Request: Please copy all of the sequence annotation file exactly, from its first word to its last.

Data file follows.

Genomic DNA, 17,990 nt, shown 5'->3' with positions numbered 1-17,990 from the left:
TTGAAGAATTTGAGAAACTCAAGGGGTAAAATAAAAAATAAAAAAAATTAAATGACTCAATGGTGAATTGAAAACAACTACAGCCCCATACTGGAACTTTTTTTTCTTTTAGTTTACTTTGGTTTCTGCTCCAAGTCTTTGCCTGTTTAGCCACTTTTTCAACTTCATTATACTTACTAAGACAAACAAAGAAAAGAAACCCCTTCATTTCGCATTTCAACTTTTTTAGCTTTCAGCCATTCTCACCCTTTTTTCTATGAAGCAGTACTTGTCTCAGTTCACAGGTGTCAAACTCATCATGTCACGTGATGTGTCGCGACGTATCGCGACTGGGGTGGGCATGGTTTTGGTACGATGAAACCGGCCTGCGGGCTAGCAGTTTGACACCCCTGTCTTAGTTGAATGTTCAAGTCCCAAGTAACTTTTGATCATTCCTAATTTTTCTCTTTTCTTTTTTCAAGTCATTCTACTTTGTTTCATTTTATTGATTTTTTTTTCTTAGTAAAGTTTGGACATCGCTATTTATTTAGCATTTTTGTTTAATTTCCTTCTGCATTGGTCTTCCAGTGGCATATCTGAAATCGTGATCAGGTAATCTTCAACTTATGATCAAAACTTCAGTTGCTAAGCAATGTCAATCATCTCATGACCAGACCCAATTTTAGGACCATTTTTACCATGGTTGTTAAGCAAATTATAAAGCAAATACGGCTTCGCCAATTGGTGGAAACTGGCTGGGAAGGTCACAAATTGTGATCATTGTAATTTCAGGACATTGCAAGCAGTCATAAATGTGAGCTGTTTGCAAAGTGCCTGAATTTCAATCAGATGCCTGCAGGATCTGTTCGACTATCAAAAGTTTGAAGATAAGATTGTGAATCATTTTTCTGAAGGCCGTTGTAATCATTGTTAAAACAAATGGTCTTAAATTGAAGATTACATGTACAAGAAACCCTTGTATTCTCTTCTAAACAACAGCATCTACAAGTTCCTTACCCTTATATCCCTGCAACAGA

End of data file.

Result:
Genomic DNA, 17,990 nt, shown 5'->3' with positions numbered 1-17,990 from the left:
TTGAAGAATTTGAGAAACTCAAGGGGTAAAATAAAAAATAAAAAAAATTAAATGACTCAATGGTGAATTGAAAACAACTACAGCCCCATACTGGAACTTTTTTTTCTTTTAGTTTACTTTGGTTTCTGCTCCAAGTCTTTGCCTGTTTAGCCACTTTTTCAACTTCATTATACTTACTAAGACAAACAAAGAAAAGAAACCCCTTCATTTCGCATTTCAACTTTTTTAGCTTTCAGCCATTCTCACCCTTTTTTCTATGAAGCAGTACTTGTCTCAGTTCACAGGTGTCAAACTCATCATGTCACGTGATGTGTCGCGACGTATCGCGACTGGGGTGGGCATGGTTTTGGTACGATGAAACCGGCCTGCGGGCTAGCAGTTTGACACCCCTGTCTTAGTTGAATGTTCAAGTCCCAAGTAACTTTTGATCATTCCTAATTTTTCTCTTTTCTTTTTTCAAGTCATTCTACTTTGTTTCATTTTATTGATTTTTTTTTCTTAGTAAAGTTTGGACATCGCTATTTATTTAGCATTTTTGTTTAATTTCCTTCTGCATTGGTCTTCCAGTGGCATATCTGAAATCGTGATCAGGTAATCTTCAACTTATGATCAAAACTTCAGTTGCTAAGCAATGTCAATCATCTCATGACCAGACCCAATTTTAGGACCATTTTTACCATGGTTGTTAAGCAAATTATAAAGCAAATACGGCTTCGCCAATTGGTGGAAACTGGCTGGGAAGGTCACAAATTGTGATCATTGTAATTTCAGGACATTGCAAGCAGTCATAAATGTGAGCTGTTTGCAAAGTGCCTGAATTTCAATCAGATGCCTGCAGGATCTGTTCGACTATCAAAAGTTTGAAGATAAGATTGTGAATCATTTTTCTGAAGGCCGTTGTAATCATTGTTAAAACAAATGGTCTTAAATTGAAGATTACATGTACAAGAAACCCTTGTATTCTCTTCTAAACAACAGCATCTACAAGTTCCTTACCCTTATATCCCTGCAACAGA